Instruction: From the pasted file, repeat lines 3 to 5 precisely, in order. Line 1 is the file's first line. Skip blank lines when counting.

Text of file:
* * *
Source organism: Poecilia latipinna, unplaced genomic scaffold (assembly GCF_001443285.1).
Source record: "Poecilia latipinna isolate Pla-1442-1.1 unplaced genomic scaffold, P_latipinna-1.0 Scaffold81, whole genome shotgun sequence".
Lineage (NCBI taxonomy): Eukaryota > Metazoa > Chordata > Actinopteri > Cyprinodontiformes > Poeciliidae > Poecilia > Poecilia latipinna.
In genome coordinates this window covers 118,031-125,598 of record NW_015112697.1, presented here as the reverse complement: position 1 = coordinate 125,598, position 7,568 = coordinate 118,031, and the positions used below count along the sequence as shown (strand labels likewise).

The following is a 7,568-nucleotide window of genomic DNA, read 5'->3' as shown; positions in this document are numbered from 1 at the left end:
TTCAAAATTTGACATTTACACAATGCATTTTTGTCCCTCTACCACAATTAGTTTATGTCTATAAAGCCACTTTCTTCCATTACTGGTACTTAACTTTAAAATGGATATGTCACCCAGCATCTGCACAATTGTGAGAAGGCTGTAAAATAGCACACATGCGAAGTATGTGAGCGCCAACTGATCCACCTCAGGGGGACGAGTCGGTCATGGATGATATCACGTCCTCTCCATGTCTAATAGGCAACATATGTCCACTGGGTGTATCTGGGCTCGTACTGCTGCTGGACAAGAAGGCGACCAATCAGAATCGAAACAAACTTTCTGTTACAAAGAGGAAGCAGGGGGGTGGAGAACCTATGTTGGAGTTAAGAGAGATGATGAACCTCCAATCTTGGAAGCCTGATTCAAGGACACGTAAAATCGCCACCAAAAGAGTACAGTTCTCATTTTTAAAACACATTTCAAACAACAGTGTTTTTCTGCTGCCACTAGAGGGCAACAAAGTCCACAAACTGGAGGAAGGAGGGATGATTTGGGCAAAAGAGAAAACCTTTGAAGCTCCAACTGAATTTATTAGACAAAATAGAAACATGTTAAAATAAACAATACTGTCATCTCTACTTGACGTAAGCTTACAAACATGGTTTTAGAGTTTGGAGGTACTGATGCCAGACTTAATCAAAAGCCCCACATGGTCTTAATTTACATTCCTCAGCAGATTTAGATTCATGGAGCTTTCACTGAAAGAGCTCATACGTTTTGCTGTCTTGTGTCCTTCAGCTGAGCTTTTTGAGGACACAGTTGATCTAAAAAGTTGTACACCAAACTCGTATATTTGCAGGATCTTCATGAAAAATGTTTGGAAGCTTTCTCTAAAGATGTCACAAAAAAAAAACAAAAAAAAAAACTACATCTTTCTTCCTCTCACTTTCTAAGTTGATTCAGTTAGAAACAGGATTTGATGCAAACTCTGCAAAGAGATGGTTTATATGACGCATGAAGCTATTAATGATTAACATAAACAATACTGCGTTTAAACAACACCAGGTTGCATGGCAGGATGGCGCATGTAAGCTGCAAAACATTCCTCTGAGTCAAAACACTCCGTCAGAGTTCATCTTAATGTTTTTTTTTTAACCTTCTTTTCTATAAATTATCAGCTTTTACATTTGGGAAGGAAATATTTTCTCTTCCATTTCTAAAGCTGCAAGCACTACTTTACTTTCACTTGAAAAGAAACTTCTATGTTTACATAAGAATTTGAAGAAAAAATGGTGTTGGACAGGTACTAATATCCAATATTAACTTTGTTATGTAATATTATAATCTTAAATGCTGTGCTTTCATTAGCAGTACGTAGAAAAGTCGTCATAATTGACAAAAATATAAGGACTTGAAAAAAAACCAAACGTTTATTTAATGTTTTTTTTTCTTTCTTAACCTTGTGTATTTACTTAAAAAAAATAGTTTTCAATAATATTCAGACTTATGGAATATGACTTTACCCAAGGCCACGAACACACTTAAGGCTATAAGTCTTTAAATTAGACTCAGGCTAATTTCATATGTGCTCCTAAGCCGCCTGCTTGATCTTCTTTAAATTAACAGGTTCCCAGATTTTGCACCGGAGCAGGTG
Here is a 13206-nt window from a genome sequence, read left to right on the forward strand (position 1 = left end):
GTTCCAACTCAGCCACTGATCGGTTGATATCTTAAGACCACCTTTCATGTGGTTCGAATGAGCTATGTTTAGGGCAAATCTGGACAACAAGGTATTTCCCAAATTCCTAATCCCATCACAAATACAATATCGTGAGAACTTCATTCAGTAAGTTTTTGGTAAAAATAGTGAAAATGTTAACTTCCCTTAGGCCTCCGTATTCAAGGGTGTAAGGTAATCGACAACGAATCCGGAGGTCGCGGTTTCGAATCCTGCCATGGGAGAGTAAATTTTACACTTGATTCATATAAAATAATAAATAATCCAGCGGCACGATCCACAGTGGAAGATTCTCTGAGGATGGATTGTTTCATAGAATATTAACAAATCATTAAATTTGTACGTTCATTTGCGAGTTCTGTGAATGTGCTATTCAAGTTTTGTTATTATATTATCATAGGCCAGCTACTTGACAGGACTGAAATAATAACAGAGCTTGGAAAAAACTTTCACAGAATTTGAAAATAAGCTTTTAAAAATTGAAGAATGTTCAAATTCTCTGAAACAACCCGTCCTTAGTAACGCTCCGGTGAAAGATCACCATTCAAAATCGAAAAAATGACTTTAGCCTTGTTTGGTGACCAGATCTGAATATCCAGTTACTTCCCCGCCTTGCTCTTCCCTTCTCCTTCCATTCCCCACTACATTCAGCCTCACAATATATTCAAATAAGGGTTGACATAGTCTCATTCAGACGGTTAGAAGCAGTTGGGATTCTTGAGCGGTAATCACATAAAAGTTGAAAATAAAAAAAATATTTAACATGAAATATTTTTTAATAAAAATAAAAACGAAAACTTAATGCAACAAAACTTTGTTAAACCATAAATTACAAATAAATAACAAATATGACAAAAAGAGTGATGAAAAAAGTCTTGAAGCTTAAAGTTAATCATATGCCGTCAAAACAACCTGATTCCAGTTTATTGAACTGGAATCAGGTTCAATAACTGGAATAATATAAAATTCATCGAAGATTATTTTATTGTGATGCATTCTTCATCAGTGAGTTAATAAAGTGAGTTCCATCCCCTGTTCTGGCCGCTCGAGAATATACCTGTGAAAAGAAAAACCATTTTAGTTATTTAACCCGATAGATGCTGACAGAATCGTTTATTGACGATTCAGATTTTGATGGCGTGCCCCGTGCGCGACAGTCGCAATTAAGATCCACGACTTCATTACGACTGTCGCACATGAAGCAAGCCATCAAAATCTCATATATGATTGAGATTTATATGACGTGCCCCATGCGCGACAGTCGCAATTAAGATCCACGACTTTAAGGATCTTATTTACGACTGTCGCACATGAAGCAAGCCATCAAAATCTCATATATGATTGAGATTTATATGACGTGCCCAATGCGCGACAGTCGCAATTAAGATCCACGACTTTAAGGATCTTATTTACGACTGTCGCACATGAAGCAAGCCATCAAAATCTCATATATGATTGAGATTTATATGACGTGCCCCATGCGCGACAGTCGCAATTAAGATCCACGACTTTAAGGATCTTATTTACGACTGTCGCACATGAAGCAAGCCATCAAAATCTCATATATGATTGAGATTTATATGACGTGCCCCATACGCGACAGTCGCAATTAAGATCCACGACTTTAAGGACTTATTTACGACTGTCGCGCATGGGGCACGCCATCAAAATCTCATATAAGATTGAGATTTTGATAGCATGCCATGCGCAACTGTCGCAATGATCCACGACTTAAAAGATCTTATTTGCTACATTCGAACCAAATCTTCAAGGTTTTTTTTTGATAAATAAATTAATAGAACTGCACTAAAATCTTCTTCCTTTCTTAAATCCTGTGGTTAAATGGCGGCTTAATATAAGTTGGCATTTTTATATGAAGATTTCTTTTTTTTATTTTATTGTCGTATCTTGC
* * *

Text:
Lineage (NCBI taxonomy): Eukaryota > Metazoa > Chordata > Actinopteri > Cyprinodontiformes > Poeciliidae > Poecilia > Poecilia latipinna.
In genome coordinates this window covers 118,031-125,598 of record NW_015112697.1, presented here as the reverse complement: position 1 = coordinate 125,598, position 7,568 = coordinate 118,031, and the positions used below count along the sequence as shown (strand labels likewise).

The following is a 7,568-nucleotide window of genomic DNA, read 5'->3' as shown; positions in this document are numbered from 1 at the left end: